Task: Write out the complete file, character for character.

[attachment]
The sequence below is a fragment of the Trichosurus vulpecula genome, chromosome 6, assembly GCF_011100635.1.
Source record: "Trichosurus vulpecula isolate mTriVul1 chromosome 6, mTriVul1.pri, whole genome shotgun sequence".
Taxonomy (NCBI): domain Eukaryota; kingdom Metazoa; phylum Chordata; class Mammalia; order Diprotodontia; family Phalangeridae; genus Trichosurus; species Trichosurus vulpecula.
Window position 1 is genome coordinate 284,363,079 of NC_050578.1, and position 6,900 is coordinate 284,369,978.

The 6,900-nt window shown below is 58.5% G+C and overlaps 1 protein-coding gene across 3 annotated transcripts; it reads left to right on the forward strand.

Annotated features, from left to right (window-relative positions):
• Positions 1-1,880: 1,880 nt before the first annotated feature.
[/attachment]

The sequence below is a fragment of the Trichosurus vulpecula genome, chromosome 6, assembly GCF_011100635.1.
Source record: "Trichosurus vulpecula isolate mTriVul1 chromosome 6, mTriVul1.pri, whole genome shotgun sequence".
Taxonomy (NCBI): domain Eukaryota; kingdom Metazoa; phylum Chordata; class Mammalia; order Diprotodontia; family Phalangeridae; genus Trichosurus; species Trichosurus vulpecula.
Window position 1 is genome coordinate 284,363,079 of NC_050578.1, and position 6,900 is coordinate 284,369,978.

The 6,900-nt window shown below is 58.5% G+C and overlaps 1 protein-coding gene across 3 annotated transcripts; it reads left to right on the forward strand.

Annotated features, from left to right (window-relative positions):
• Positions 1-1,880: 1,880 nt before the first annotated feature.